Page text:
This thesis is a collection of three essays which study how unemployment insurance (UI) can be provided in the most beneficial way for society. In particular, a great deal of this work aims to advance the scientific understanding regarding the following question: how generous unemployment benefits should be in order to maximize social welfare? In other words, how much unemployment insurance do we need?

Chapter 1 and 2 are introductory to the thesis and to the specific topic. The first of them introduces the specific questions addressed in this thesis and presents the main results. Chapter 2 provides a more throughout review of the related literature and highlights how each of this thesis’ essays contribute to advancing the scientific understanding on the topic.

Chapter 3 presents the first of the three essays. It studies the existence of a causal link between the availability of potential unemployment benefits for employed workers and the duration of their employment spells. After discussing few straightforward reasons why and how UI may affect employment duration, I apply a regression kink design to address this question using linked employer-employee data from the Brazilian labor market. Exploiting kinks in the Brazilian UI schedule, I find a statistically and economically significant effect of benefit level on the duration of employment spells at the lower end of the skill distribution. Surprisingly, the results for these workers indicate that the elasticity of employment duration to benefit level is positive and as large as 0.5. To assess the economic relevance of this result, I generalize the reduced welfare formula from Chetty (2008) to deal with this effect on employment duration and show that this elasticity is as relevant for welfare as the elasticity of unemployment duration to benefit level.

Chapter 4 contains the second thesis’ essay. It first exploits a “bonus” policy providing low-income workers with cash grants in Brazil to study the effect of liquidity provision on unemployment outcomes. Based on a RDD, I find that granting unemployed workers with a bonus equal to half of their previous monthly earnings decreases the probability of exiting unemployment within 8 weeks by around 0.65%. Second, by exploiting the UI potential duration schedule, I find that granting workers with an extra month of unemployment benefits decreases the same outcome by 1.9%. Then, theoretical results from Landais (2014) are used to combine these estimates and disentangle liquidity and moral hazard effects of UI. Based on these, I estimate the liquidity-to-moral hazard ratio in Brazil to be as large as 98%, similarly to values previously found in the US. It suggests that, contrary to common belief, providing UI in developing countries with large informal labor markets may be welfare increasing.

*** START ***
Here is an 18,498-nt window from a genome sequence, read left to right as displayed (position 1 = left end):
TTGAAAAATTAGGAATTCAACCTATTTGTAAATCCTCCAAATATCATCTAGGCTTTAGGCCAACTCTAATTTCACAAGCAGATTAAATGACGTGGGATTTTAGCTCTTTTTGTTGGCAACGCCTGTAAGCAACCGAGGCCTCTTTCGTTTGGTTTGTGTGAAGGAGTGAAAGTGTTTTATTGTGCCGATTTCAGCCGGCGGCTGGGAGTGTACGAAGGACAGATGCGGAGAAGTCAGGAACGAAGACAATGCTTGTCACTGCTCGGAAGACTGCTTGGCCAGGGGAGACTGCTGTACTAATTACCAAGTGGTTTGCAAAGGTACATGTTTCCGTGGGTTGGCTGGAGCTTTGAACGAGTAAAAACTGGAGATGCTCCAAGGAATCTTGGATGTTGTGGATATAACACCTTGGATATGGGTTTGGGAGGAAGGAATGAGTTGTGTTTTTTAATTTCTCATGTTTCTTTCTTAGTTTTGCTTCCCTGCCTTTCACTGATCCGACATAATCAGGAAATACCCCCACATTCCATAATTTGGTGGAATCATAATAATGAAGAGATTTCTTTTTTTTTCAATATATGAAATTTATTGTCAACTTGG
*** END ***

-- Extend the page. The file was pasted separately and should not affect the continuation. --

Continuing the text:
Chapter 5 is composed by the third and last essay. This work investigates how unemployment insurance (UI) affects unemployment inflow. By using administrative data from the Brazilian Labor Market and applying a Regression Discontinuity Design, I show that UI significantly increases the lay-off hazard rate at the minimum eligibility requirement for benefits. Then, I provide a learning model with work effort which is able to explain this finding and the hazard rate profile over time by relating unemployment benefits to work effort and lay-off hazard rates. The model supports the hypothesis that UI may increase unemployment inflow because it undermines work effort. Then, personnel data on absenteeism supporting this prediction is provided.

The main conclusion from these three essay are summarized and related to each other in Chapter 6.

Additional Files
cover-image.PNG Cover Image , 10kb